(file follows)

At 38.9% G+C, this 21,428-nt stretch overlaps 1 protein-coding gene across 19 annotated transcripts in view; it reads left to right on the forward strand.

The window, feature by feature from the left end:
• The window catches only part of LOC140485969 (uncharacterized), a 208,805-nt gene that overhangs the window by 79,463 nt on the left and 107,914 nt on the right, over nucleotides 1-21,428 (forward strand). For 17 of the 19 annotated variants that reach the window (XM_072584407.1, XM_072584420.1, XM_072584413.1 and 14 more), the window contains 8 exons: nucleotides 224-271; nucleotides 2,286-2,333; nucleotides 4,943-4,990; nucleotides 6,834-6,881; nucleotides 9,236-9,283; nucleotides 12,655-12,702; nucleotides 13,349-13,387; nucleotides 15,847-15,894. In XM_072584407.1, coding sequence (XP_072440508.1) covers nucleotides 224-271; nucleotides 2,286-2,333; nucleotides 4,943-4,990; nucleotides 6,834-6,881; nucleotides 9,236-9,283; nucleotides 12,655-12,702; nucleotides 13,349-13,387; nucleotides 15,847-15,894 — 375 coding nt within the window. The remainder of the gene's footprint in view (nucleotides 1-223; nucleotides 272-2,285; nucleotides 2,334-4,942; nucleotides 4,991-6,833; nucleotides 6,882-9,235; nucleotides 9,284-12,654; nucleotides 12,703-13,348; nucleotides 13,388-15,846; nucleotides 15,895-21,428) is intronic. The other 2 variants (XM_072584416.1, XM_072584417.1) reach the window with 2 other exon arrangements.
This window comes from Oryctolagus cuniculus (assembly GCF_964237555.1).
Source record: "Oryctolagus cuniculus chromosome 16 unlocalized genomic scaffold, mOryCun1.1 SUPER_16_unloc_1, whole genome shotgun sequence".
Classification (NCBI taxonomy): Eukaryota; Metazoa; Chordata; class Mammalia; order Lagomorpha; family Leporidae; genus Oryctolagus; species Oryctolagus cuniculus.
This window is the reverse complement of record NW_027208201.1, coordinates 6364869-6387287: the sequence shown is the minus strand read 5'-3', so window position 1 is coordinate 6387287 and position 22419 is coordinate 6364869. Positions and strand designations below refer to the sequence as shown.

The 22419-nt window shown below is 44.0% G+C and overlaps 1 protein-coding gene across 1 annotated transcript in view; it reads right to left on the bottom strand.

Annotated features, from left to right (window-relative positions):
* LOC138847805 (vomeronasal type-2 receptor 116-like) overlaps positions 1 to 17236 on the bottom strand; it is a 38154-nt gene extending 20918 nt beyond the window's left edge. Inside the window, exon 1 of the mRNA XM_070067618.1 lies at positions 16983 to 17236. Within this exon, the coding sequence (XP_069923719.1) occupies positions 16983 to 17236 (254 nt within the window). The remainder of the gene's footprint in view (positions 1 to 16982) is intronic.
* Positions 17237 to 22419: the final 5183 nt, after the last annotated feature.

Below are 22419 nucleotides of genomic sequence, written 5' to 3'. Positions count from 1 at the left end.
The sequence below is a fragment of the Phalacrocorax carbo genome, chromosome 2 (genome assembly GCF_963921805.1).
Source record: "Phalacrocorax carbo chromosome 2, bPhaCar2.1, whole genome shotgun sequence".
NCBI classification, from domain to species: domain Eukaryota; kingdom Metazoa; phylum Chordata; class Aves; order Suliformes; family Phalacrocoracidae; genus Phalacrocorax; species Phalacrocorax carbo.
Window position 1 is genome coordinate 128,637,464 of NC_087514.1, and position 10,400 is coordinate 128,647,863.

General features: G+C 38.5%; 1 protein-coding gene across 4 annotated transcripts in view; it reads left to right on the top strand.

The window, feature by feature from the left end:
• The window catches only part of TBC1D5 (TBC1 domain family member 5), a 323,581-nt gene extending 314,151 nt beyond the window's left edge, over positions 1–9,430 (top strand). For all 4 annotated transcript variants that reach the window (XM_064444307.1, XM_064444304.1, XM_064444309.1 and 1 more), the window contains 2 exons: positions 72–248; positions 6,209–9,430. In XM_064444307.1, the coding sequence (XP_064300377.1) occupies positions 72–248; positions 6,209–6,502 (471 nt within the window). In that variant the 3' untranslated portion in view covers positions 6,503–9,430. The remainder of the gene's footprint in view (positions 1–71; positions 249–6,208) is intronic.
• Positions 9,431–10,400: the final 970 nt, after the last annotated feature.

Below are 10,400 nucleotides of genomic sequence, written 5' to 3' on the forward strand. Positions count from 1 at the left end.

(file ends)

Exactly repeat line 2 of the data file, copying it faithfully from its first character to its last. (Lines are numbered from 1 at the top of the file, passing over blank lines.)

The window, feature by feature from the left end: